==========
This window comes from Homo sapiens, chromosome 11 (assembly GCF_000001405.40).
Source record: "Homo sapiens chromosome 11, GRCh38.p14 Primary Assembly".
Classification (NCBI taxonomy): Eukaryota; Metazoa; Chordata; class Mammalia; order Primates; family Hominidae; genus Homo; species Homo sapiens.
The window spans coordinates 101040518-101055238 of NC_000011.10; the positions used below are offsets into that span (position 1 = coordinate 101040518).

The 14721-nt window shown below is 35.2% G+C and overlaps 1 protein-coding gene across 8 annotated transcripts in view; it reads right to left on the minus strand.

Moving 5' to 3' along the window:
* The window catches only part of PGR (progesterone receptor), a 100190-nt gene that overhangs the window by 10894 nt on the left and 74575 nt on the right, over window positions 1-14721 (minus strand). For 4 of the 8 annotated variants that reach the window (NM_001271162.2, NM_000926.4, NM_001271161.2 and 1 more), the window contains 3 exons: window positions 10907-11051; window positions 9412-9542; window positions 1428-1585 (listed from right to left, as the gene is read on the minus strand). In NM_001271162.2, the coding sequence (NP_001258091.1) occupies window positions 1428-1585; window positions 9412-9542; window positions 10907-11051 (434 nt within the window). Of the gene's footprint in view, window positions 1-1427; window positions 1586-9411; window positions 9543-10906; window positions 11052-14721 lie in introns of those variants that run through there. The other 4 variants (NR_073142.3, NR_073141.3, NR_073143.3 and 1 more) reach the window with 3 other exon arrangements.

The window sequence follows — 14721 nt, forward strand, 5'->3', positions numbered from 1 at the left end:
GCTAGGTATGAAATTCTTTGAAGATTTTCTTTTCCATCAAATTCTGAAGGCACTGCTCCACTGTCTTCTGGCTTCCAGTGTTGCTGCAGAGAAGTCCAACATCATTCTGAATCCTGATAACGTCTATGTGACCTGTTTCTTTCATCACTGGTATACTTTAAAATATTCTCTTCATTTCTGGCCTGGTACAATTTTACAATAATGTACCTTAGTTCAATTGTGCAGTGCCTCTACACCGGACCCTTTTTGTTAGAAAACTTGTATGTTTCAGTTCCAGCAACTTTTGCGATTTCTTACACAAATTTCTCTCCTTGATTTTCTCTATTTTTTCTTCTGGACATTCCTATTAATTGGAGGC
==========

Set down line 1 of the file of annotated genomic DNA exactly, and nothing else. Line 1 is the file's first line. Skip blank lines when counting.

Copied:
This window comes from Homo sapiens, chromosome 11 (assembly GCF_000001405.40).